Unclear Holocaust is a feature-length autopsy of Hollywood's New York-destruction fantasy, gleaned from over fifty major studio event-movies and detourned into one relentless orgy of representational genocide. It is the unrivaled assembly of the greatest amount of capital and private property heretofore captured in one frame, that, with unfathomable narrative efficacy, suicides itself in an annihilatory flux of fire, water, and aeronautics...We see the Cinema as it really is; an unequivocal annihilation, the auto-genocidal mass fantasy of a megalomaniacally depressed First World.  
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Researchers Believe Greek Myth Of Hades Is Based On Real-Life Ancient Underground River-Cave Community Where Corpses Were Sent

Do not go here alone after dark. Live Science writes:

A giant cave that might have helped serve as the inspiration for the mythic ancient Greek underworld Hades once housed hundreds of people, potentially making it one of the oldest and most important prehistoric villages in Europe before it collapsed about 5,000 years ago and killed everyone inside, researchers say. Cave dwellers apparently used the cavern not only as a shelter, but also as a cemetery and place of ritual.

The complex settlement seen in this cave suggests, along with other sites from about the same time, that early prehistoric Europe may have been more complex than previously thought. The cave, located in southern Greece and discovered in 1958, is called Alepotrypa.

People apparently performed burials in the cave while conducting rituals that involved burning huge amounts of dung and depositing large amounts of colored and finely painted pottery. “The burial sites and rituals that took place really do give the cave an underworld feel.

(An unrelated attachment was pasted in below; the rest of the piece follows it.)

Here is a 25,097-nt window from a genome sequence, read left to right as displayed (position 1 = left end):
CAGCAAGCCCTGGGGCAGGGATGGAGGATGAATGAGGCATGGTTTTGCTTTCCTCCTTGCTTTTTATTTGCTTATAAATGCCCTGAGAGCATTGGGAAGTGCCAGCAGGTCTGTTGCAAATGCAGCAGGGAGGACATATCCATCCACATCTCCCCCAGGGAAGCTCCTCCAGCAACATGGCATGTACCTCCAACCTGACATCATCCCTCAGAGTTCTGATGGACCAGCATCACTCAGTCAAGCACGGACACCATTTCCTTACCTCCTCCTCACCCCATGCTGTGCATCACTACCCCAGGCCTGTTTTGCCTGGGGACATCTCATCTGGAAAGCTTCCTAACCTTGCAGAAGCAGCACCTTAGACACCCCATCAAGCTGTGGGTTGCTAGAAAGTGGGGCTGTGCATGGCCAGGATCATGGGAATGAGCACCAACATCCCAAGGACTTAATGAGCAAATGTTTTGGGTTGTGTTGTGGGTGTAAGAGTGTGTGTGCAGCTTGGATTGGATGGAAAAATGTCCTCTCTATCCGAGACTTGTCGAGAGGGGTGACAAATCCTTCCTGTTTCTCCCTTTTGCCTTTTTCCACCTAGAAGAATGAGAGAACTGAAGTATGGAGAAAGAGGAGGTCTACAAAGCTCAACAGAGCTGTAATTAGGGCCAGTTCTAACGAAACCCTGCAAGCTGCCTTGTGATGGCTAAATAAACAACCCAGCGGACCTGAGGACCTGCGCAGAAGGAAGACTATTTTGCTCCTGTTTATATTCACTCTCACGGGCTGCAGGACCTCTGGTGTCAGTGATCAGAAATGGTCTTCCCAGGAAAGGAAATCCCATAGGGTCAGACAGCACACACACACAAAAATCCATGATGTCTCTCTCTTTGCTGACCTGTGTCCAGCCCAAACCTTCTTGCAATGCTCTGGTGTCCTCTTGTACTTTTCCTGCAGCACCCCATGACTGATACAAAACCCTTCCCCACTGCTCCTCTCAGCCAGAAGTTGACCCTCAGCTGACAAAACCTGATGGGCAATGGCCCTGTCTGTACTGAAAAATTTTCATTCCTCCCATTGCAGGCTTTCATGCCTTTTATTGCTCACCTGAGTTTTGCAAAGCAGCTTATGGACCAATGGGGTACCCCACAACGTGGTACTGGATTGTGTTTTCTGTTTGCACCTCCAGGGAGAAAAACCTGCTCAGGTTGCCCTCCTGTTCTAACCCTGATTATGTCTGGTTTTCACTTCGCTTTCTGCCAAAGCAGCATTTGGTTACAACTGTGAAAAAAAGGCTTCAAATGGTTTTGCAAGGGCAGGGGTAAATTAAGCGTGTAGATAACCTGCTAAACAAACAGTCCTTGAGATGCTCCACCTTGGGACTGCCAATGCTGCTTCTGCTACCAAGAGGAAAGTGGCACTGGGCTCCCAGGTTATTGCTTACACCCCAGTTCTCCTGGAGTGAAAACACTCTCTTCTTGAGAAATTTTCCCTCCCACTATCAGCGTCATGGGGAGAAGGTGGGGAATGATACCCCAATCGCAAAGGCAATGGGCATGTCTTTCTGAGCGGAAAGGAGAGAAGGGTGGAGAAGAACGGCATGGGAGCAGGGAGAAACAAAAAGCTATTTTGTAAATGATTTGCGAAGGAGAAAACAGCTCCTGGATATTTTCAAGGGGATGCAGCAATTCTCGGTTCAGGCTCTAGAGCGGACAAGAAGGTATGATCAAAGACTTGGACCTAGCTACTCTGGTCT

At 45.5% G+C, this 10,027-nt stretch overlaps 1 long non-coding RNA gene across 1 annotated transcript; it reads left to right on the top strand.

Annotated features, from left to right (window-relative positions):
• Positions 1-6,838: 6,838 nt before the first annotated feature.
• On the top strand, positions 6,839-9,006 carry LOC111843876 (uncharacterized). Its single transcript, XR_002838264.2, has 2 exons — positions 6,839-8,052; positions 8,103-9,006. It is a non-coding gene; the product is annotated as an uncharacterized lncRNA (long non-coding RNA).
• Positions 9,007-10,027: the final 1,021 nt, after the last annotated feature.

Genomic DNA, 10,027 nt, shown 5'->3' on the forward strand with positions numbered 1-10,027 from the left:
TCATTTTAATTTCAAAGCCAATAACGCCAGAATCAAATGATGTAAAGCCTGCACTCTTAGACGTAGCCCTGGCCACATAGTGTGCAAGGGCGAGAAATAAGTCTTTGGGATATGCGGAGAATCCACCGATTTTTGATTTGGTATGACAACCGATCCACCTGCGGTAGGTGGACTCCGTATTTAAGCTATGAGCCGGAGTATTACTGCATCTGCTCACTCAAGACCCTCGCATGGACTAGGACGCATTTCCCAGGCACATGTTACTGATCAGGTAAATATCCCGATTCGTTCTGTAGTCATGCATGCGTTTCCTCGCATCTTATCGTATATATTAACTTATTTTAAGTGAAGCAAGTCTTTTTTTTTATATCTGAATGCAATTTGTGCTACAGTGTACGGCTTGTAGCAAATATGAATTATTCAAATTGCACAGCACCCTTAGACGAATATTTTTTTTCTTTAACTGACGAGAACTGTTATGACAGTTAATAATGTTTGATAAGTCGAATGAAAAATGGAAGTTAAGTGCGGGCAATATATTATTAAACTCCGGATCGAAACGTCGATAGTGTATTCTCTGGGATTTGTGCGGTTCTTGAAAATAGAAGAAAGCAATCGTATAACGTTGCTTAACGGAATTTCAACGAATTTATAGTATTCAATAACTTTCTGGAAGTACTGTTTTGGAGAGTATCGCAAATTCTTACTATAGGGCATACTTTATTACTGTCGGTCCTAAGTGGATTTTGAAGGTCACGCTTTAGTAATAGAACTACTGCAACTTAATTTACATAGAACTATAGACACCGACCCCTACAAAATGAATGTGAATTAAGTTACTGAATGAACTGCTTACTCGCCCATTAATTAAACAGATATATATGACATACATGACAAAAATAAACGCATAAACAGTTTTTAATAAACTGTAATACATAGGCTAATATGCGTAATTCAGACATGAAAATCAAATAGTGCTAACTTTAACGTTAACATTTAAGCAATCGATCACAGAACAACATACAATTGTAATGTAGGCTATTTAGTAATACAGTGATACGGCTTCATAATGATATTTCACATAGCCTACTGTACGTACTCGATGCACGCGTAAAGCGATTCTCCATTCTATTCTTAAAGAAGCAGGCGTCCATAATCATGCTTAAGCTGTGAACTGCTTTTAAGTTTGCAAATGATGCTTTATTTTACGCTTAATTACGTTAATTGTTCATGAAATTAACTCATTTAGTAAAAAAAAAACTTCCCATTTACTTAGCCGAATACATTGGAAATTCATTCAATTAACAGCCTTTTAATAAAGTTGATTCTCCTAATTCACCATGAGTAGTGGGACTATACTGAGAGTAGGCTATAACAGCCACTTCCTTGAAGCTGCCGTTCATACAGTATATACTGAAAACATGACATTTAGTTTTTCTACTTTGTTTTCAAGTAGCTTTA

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North Korea Claims To Have Discovered Ancient Unicorn Habitat

The Guardian reports on North Korean cryptozoology:

The inimitable Korean Central News Agency (KCNA) has now broken the incredible news that archaeologists in Pyongyang have discovered a unicorn’s lair.

Or rather, the report says that they have “recently reconfirmed” the lair of one of the unicorns ridden by the ancient Korean King Tongmyong, founder of a kingdom which ruled parts of China and the Korean peninsula from the the 3rd century BC to 7th century AD.

The KCNA goes on to state that the location happens to be 200 metres from a temple in the North Korean capital, adding: “A rectangular rock carved with words “Unicorn Lair” stands in front…The carved words are believed to date back to the period of Koryo Kingdom (918-1392).” Archaeologists from the Academy of Social Sciences at North Korea’s History Institute were credited with making the discovery.

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Humboldt Museum: Native American Tale of “Red-Haired Giants” Slain by Tribe

Picture: Timothy O'Sullivan (PD)

Atlas Obscura travels to Nevada’s Humboldt Museum and hears what is purported to be a legend of the Paiute tribe concerning a race of warlike, cave-dwelling, red-haired giants who were slain by fire and arrow.

Local legends passed down by the Paiute Indians tell of a race of giants who were exterminated by the tribe. It is said this was done by trapping the giants in a cave, shooting arrows at them, and then starting a large fire at the mouth of the cave. When the Lovelock Cave was later mined, many giant skeletons and artifacts were found in the area; there was also a large quantity of arrowheads found in the cave. Many of the artifacts were lost in a fire, but some of the skulls and artifacts are located at this museum.

See some of the skulls here.